Arguably the main failure of buildings is the damage caused by water and its interactions on the building and local environment. Whether it is rain runoff or moisture in the air, some consider about 75% of buildings failures are due to water (May, 2005). Ingress of water can occur in either vapour or liquid form but only leave the substrate as a vapour. When in liquid form, the water can not only enter by direct means such as rain or direct water contact but also by capillary action (Karoglou et al., 2005). In vapour form molecular transport, solution diffusion and convection are the methods of water ingress (Kunzel, 1995).Therefore it is important to understand the effects water has on the materials making up the building. Where most of the effects occur is at a microscopic level at the boundary of the water and the substrate. To a lesser extent there are effects at a macro level but these are associated with weather extremes and are less common in the UK.
Generally building materials are hygroscopic in that they take up water and subsequently maintain a dynamic equilibrium of water content by absorbing water from the environment or desorb it. According to Hill et al, this behaviour leads to the expansion and contraction of the material which in turn leads to damage through cracking (Hill and Rizvi, 1982).
Condensation is the chief architect of water damage and creates the most problems both internally and externally. However this is mainly a recent phenomenon as it occurs more commonly in newer structures as the humid warm air is trapped in the building and fabric since new building envelopes are much tighter in order to preserve against heat loss (Thompson, 2000).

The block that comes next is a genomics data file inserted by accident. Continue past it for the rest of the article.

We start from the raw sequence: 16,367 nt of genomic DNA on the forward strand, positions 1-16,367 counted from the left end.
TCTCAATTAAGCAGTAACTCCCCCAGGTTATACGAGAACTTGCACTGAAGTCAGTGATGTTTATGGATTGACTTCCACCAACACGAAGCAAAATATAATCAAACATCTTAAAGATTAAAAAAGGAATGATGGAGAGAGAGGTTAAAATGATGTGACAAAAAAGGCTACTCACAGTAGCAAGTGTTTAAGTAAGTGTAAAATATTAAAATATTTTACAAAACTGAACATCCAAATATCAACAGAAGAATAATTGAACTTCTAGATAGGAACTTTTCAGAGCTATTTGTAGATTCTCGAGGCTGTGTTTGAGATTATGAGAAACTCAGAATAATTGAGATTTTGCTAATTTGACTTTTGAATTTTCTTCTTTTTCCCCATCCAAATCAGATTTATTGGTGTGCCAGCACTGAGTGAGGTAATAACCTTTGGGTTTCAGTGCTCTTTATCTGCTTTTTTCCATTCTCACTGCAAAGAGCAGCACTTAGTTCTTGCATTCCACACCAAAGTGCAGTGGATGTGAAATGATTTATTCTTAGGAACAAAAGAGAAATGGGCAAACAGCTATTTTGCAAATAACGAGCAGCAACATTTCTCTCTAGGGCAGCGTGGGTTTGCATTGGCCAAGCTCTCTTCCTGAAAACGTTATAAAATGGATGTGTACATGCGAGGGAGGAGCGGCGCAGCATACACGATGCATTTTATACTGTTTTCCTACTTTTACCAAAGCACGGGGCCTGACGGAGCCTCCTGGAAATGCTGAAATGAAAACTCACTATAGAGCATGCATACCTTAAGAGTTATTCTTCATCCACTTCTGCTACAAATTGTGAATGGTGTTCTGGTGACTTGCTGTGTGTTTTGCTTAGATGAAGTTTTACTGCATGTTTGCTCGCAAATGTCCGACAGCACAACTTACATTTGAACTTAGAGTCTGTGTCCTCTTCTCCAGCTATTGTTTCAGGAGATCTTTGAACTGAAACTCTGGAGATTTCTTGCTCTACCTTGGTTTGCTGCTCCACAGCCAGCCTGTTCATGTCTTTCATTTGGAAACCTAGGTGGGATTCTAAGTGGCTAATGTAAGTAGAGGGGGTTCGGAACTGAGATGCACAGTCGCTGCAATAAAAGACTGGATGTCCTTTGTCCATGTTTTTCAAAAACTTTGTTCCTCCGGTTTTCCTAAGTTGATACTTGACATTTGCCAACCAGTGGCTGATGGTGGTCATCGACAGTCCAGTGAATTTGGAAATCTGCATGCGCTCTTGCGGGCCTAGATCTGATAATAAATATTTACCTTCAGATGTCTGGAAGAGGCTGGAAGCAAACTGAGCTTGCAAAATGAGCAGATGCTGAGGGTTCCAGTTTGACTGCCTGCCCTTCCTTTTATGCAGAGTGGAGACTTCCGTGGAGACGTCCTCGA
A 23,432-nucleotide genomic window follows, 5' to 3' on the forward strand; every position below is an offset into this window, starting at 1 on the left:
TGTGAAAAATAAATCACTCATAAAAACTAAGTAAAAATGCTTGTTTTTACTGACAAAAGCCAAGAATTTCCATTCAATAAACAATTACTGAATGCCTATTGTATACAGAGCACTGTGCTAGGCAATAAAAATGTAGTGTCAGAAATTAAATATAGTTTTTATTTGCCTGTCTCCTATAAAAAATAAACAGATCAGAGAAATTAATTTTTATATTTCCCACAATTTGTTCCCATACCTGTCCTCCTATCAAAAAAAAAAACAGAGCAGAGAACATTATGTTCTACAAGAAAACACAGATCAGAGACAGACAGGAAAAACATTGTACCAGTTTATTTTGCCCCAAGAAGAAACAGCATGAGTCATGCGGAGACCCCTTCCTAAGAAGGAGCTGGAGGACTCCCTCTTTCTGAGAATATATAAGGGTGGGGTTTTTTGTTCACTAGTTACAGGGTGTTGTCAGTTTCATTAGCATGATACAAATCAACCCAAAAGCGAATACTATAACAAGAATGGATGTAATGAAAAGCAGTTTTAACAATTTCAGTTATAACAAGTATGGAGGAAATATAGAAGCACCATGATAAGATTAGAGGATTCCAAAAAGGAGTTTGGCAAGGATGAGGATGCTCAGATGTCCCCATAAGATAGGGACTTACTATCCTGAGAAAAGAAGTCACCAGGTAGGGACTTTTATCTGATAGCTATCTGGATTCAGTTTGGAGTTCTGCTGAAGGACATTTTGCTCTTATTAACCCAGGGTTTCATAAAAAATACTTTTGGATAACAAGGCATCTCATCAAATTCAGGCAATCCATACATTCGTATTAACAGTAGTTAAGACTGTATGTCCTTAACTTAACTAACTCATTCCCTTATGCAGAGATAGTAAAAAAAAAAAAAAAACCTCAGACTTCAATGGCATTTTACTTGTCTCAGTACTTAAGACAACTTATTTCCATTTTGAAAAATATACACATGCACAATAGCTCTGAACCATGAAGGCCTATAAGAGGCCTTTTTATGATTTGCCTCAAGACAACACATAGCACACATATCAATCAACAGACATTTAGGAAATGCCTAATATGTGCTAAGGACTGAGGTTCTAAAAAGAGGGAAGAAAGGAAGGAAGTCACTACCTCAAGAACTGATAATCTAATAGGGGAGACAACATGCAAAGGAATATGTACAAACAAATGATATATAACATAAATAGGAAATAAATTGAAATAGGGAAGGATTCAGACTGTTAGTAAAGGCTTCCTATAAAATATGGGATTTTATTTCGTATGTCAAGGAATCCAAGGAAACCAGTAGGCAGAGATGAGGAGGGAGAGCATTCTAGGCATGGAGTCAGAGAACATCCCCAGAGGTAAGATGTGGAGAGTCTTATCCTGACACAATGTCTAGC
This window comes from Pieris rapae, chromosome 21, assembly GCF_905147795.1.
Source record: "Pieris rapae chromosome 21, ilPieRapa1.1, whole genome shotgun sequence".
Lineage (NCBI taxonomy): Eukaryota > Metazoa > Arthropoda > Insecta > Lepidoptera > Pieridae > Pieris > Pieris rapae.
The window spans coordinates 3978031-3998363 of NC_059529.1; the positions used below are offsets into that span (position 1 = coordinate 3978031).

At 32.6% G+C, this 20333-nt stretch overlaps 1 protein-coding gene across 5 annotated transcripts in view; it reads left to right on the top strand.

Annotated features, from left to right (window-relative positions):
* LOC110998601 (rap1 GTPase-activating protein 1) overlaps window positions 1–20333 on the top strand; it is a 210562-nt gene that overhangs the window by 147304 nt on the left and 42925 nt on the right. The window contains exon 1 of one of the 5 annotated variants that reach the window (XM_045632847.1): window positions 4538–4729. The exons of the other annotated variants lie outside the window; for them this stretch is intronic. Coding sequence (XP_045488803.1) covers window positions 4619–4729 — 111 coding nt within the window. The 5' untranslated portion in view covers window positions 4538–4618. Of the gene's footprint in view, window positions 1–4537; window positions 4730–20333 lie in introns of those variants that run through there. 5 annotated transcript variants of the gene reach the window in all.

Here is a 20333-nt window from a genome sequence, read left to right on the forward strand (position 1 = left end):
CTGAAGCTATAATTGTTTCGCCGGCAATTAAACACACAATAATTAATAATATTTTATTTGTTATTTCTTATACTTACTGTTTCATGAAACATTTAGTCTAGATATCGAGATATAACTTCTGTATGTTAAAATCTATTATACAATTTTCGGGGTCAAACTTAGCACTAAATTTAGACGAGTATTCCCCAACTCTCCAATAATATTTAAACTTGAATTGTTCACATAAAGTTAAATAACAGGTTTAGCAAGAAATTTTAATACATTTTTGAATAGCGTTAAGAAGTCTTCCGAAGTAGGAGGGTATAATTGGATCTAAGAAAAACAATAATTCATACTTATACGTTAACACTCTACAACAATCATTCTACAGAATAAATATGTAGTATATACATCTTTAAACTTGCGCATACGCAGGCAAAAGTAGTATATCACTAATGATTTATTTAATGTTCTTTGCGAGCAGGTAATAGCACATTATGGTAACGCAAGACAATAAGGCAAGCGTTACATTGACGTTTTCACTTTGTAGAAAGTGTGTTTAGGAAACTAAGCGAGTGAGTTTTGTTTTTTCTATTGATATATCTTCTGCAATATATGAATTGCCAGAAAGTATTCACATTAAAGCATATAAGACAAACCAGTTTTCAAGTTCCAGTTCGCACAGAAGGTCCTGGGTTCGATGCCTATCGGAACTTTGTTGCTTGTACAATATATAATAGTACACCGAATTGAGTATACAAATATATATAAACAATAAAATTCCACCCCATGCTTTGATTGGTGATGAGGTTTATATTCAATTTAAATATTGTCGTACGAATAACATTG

Stone has been the mainstay of building construction for centuries. The reason for this is because of the material’s physical robustness and its relative abundance. Brick, coming later proved to be even more useful due to the ease of manufacture and logistical benefits, as well as its regular shape and size.
However like all building materials brick or stone is susceptible to weathering albeit at a relatively slow rate due to its durability. There are three types of damage that weathering can cause and all of these are associated with water. They are :
The two main areas of physical damage of old buildings in the UK is both the built up of crystals and freezing within the pores of the material. Crystals formed from solution caused by the ingress of water dissolving mineral solutes. With evaporation the crystals are formed and as they grow they increase the pressure of the surrounding substrate to potential destruction (E. Winkler, 1972). Correns in 1949, was able to start the base line for crystalline work by postulating that the ability of a crystal to exert pressure in a restricted environment was based on the function of the super saturation ratio (Correns, 1945). More up to date work has been carried out on detecting water deposits in stone substrate to identify potential crystallisation areas. Standard methodology includes capillary rise tests to identify absorption percentages in specimen rocks under laboratory conditions. However this is fairly restrictive as it does not provide the picture of potential crystallisation in situ. Thermal imaging has the potential of mapping out areas of risk of the build-up of crystals (Avdelides, Moropoulou and Theoulakis, 2003).
The pH of the water can be changed by pollutants and this can also change the rates of crystallisation, dissolution and recrystallisation cycles of the soluble salts (Jones and Wakefield, 1999). Furthermore added to these temporal changes, the structure of the crystals themselves are changed which lead to an additional factor in the understanding of building damage due to crystallisation.